April 3, 2008
Farmers in Argentina temporarily halted the strike they began three weeks ago as a protest against recent tax hikes on exports of agricultural commodities. Those measures were part of the government's anti-inflation program. The showdown is not over, however, as the farm leaders say that have only suspended the strike for a "truce." Taxes on exports of soybeans, for example, have been raised to as much as 45 percent. In a speech to 20,000 people gathered to show support for her, she warned that the last time Argentina faced widespread food shortages was in 1976 -- the year that the last female president of Argenina, Isabela Peron, was overthrown by a military coup. See CNN.
Using such alarmist rhetoric, it seems that President Cristina Fernandez de Kirchner, who was inaugurated just last October, must be in serious trouble. Somehow her husband, Nestor Kirchner, who preceded her as president, managed to evade the consequences of his rather irresponsible economic policies, defying foreign banks and the IMF, while encouraging the Argentine people to live it up in the wake of Argentina's default on its foreign debt. Now, the chickens are coming home to roost.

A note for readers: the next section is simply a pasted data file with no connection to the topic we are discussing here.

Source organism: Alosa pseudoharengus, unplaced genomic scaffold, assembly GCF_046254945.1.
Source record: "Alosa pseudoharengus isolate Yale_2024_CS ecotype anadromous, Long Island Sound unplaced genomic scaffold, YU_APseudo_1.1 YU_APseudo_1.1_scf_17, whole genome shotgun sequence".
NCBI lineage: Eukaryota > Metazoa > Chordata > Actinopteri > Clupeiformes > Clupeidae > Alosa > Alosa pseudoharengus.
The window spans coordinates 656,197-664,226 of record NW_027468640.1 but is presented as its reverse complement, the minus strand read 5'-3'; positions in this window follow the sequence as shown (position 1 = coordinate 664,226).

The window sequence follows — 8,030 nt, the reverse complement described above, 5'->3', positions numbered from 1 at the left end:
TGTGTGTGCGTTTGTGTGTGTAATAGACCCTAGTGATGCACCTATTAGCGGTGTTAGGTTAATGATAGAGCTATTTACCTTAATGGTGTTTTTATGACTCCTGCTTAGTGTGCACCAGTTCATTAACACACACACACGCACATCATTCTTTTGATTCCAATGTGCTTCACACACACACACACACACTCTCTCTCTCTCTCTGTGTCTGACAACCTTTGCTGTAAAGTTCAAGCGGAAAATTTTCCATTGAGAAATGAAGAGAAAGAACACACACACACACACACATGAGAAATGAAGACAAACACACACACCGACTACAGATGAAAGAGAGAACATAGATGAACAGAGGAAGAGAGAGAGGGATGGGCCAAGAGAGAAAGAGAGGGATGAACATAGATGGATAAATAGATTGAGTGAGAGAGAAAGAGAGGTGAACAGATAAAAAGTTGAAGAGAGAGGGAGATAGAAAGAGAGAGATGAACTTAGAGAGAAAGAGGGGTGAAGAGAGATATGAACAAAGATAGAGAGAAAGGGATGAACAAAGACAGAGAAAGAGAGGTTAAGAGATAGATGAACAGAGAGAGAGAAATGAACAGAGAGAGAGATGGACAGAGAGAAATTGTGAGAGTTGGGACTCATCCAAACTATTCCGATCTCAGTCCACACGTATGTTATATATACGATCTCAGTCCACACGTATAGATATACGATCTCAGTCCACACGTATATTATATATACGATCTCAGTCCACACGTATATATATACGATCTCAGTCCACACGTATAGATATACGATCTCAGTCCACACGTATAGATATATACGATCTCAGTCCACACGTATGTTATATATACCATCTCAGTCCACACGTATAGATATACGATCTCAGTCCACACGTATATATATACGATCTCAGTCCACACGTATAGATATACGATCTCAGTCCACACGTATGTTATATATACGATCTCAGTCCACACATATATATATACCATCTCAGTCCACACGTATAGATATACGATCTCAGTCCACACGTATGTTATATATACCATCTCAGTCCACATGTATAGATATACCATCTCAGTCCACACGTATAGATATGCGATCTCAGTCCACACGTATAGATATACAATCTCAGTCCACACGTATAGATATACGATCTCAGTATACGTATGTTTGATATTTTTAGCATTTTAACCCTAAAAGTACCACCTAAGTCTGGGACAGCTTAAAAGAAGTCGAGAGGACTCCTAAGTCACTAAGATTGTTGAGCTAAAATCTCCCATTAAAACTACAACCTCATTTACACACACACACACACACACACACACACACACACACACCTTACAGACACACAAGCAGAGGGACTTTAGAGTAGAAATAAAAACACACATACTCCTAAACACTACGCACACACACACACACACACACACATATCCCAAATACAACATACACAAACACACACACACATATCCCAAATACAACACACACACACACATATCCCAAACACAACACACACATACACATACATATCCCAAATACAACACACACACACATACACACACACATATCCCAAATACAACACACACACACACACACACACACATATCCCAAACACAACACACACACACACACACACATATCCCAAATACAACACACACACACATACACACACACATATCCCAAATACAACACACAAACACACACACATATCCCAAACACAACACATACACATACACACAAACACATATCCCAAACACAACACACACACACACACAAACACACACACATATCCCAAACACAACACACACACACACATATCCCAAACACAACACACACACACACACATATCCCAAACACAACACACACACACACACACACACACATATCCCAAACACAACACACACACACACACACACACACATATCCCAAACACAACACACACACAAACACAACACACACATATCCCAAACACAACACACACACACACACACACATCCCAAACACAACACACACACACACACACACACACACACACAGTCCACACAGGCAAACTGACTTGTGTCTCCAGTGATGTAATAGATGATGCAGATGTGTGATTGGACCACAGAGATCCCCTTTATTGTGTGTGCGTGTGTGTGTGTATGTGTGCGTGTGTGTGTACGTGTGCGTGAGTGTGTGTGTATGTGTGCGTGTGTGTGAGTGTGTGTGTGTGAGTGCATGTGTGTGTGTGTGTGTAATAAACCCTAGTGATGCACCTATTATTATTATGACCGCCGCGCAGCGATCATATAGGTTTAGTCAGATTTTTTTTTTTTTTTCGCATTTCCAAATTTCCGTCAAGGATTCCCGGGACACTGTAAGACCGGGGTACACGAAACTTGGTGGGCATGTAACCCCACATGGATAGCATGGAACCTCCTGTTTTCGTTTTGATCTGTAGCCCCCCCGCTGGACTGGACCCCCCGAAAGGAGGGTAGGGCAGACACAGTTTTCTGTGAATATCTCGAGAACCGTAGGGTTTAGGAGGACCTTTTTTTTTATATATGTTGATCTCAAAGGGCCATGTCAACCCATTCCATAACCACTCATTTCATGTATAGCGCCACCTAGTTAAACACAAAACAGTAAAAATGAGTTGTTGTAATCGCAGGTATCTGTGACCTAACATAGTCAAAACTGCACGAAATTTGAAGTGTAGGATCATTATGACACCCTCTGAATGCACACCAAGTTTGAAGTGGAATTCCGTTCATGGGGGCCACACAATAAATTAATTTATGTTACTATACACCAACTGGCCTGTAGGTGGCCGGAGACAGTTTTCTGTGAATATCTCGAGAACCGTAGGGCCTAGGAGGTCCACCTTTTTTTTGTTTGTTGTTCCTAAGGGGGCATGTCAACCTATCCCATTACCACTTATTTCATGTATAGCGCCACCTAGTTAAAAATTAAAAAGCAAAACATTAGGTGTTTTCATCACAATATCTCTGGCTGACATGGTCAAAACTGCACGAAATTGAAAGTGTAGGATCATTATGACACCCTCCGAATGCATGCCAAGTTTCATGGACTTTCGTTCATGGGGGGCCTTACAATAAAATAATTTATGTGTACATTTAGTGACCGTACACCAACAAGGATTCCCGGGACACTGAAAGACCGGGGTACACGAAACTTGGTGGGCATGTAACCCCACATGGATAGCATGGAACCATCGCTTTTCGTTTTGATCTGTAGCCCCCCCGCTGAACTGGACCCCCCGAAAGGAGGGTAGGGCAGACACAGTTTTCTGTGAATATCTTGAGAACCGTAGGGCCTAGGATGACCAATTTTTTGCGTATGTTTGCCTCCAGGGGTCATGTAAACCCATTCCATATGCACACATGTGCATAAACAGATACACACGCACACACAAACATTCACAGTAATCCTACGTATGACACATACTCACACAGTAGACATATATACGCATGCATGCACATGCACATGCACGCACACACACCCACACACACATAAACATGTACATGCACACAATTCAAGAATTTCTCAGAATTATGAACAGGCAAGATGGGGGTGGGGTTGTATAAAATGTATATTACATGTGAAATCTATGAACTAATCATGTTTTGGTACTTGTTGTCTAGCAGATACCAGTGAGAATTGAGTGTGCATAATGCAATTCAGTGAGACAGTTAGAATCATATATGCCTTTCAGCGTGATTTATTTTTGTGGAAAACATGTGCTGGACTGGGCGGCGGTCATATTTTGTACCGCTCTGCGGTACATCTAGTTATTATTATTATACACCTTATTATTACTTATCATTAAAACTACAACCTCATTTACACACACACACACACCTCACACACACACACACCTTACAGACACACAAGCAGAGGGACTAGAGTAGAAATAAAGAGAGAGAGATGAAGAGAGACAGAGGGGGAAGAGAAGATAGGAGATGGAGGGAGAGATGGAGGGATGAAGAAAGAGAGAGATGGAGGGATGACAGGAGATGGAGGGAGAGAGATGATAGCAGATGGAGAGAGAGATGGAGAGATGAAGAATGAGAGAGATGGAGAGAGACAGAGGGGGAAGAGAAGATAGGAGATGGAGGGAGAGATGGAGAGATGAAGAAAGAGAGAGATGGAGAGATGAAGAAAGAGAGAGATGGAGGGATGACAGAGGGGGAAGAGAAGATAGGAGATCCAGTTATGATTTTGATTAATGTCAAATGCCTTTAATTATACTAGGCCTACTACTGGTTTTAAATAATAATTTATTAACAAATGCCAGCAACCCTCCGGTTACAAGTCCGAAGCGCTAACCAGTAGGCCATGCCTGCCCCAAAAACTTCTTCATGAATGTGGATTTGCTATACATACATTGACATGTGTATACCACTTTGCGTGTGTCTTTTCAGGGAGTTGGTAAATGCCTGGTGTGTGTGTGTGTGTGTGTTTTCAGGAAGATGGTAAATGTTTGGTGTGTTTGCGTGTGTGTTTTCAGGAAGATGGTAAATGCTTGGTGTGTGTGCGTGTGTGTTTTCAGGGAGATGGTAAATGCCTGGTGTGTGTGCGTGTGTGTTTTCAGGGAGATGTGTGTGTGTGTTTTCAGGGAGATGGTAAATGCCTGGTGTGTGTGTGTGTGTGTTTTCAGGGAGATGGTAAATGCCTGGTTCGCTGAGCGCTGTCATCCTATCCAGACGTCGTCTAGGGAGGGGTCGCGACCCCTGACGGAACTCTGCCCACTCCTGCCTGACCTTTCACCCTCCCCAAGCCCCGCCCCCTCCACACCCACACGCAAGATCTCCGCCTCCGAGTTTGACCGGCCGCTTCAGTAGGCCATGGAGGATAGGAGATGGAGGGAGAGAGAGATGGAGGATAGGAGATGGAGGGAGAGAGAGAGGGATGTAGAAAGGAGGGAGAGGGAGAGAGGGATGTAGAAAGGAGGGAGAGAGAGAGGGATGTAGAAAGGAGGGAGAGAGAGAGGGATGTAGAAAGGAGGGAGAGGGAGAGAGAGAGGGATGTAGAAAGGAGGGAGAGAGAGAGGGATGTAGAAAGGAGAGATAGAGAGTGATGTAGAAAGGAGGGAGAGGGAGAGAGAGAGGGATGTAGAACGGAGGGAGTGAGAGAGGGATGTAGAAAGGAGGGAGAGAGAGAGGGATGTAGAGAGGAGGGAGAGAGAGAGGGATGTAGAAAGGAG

Taxes on exports are often a convenient revenue-raising measure for governments that lack the administrative capacity to collect taxes on income or retail purchases. Argentina does not fit that description, however. Export taxes have a perverse effect on the economy, moreover: They curtail total export value, because foreign consumers are forced to pay a higher price for the goods, and the result is an unfavorable shift in the balance of payments. Ordinarily that means greater pressure on a country to devalue its currency (assuming it has a fixed exchange rate), which leads to increased inflation. The logic of what the Fernandez government is trying to do escapes me.
Colombian President Alvaro Uribe criticized Barack Obama for opposing the pending U.S.-Colombia free trade agreement. See AP / Google News; via InstaPundit. Obama apparently thinks that the United States can dictate terms to countries that fall short of our high standards, not realizing what the awful consequences would be if we turn our backs on solid allies such as Colombia. If the United States gives up on Colombia just as the Uribe government has the FARC rebels on the ropes after all these years of bitter struggle, we will have made one of the biggest strategic blunders in recent diplomatic history.